Bernie Sanders staff seek meeting on ‘predatory culture’




More than two dozen individuals who labored on Bernie Sanders’ 2016 marketing campaign have referred to as for a meeting with the senator and his prime aides — saying there’s been discuss in current weeks a couple of “predatory culture” that developed whereas he was operating.

The former staff members despatched Sanders and his principal marketing campaign committee a letter, which was printed on-line Sunday by POLITICO, citing an “untenable and dangerous dynamic” that they hope to “pre-empt” within the “upcoming presidential cycle.”

The women and men requested a meeting in particular person “to discuss the issue of sexual violence and harassment” — however didn’t describe any particular incidents or accusations.

“In recent weeks there has been an ongoing conversation on social media, in texts, and in person, about the untenable and dangerous dynamic that developed during our campaign,” their letter says. “We the undersigned request a meeting with Senator Sanders and his leadership team … for the purpose of planning to mitigate the issue in the upcoming presidential cycle — both in the primary and potential general election campaigns for 2019 and 2020.”

Specifically, the staffers mentioned they hope to determine “a follow-up plan for implementing concrete sexual harassment policies and procedures.”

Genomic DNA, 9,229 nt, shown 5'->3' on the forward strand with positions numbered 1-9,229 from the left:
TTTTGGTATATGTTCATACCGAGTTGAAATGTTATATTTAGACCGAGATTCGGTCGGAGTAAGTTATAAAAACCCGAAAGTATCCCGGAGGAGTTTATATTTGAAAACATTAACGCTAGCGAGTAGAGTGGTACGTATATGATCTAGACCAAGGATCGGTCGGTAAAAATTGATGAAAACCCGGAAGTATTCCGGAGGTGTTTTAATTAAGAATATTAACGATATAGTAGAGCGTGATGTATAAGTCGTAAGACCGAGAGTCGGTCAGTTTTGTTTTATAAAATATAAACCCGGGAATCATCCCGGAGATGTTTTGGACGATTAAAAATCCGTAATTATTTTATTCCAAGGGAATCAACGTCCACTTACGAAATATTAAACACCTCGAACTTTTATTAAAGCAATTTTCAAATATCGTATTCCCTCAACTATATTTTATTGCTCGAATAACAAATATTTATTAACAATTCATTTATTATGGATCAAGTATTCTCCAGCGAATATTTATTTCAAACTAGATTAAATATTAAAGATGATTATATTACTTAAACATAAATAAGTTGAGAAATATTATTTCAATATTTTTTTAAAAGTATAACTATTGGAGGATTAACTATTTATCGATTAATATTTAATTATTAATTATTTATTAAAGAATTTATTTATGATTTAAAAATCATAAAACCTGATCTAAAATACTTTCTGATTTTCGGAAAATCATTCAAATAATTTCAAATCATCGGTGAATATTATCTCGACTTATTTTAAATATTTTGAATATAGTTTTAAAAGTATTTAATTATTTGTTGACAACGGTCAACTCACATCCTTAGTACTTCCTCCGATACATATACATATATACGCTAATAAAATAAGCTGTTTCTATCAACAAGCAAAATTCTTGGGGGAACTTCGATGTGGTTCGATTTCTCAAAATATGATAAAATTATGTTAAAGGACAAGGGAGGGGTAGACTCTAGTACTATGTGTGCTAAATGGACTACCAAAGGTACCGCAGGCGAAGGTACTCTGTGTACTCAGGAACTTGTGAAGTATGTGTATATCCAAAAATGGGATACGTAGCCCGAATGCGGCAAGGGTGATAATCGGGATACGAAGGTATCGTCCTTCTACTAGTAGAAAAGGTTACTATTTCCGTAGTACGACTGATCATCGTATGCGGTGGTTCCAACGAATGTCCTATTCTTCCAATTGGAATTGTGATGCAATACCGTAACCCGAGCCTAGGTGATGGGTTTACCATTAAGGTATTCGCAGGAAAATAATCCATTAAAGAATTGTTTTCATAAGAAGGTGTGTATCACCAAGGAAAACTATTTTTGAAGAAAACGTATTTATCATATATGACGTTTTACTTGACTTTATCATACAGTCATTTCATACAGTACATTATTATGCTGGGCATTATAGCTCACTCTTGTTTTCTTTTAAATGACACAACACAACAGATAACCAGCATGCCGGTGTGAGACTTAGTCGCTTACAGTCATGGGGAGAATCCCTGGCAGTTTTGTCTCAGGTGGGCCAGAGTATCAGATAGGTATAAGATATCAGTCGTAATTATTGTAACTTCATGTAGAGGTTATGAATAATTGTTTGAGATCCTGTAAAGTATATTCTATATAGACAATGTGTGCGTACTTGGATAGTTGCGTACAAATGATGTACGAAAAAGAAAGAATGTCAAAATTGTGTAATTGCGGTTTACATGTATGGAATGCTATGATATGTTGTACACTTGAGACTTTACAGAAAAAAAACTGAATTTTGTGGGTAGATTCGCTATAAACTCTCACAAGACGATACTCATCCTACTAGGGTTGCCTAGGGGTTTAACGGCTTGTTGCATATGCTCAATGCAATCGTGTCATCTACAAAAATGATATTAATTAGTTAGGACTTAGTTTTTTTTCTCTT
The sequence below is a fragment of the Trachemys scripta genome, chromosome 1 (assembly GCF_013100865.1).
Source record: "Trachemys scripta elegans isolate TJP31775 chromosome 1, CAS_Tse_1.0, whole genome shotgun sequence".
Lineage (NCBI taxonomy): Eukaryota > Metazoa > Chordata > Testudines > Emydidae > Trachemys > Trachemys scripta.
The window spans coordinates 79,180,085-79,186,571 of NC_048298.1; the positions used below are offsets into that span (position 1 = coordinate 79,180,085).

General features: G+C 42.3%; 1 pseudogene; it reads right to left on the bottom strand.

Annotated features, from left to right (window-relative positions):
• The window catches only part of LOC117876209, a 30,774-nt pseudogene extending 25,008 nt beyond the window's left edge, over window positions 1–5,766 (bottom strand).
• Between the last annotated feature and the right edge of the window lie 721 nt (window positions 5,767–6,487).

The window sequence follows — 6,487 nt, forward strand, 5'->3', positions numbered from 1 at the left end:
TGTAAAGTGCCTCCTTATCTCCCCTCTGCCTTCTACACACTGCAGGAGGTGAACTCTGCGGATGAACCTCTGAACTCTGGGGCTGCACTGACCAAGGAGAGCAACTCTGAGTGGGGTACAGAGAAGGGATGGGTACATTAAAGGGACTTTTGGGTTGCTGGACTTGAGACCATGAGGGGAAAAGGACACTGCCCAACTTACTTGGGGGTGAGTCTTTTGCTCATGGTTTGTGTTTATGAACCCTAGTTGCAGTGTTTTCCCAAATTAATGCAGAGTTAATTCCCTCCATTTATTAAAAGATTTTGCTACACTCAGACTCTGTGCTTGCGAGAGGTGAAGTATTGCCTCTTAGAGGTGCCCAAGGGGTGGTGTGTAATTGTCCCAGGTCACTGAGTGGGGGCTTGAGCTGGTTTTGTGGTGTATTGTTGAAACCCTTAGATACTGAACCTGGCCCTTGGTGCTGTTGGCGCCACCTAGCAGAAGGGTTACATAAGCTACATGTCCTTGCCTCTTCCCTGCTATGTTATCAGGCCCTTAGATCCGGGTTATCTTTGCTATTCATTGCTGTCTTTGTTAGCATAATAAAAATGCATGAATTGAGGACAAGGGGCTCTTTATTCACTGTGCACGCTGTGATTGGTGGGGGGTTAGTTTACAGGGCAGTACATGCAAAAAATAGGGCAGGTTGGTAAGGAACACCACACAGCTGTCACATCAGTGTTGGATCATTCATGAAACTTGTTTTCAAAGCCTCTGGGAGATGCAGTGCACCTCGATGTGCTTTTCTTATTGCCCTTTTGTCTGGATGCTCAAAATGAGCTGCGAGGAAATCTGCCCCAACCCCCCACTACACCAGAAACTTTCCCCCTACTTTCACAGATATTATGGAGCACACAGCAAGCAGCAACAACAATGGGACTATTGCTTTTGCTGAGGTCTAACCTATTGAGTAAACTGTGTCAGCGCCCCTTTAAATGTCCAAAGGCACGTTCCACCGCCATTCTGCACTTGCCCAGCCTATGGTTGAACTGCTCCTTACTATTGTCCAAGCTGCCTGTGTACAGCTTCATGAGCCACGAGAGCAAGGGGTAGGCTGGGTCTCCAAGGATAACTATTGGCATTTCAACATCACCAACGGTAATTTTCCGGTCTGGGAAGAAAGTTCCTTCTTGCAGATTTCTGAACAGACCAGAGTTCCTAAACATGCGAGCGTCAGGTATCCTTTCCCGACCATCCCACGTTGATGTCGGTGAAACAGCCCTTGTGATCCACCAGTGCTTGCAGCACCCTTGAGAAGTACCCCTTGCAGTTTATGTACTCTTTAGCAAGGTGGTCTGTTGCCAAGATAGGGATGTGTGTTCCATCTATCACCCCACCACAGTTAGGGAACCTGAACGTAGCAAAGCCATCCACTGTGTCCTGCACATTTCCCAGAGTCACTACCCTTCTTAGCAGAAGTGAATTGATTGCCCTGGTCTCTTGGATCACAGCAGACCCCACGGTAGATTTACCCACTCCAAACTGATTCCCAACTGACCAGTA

“It is critically important that Senator Sanders attend this meeting to understand the full scope of the issue from 2016 and how the campaign plans to move forward,” their letter continues.

Some of the signers informed POLITICO that they hope the proposed meeting wouldn’t bolster the longstanding “Bernie Bro” argument, however as an alternative function a number one instance of what campaigns ought to do within the wake of the #MeToo motion.

“This letter is just a start,” defined one organizer. “We are addressing what happened on the Bernie campaign but as people that work in this space we see that all campaigns are extremely dangerous to women and marginalized people and we are attempting to fix that.”

The signers who spoke to POLITICO insisted that their name for motion wasn’t nearly Sanders, however the senator’s marketing campaign committee welcomed it anyway.

“We thank the signers of the letter for their willingness to engage in this incredibly important discussion,” they mentioned in response. “We always welcome hearing the experiences and views of our former staff. We also value their right to come to us in a private way so their confidences and privacy are respected. And we will honor this principle with respect to this private letter.”




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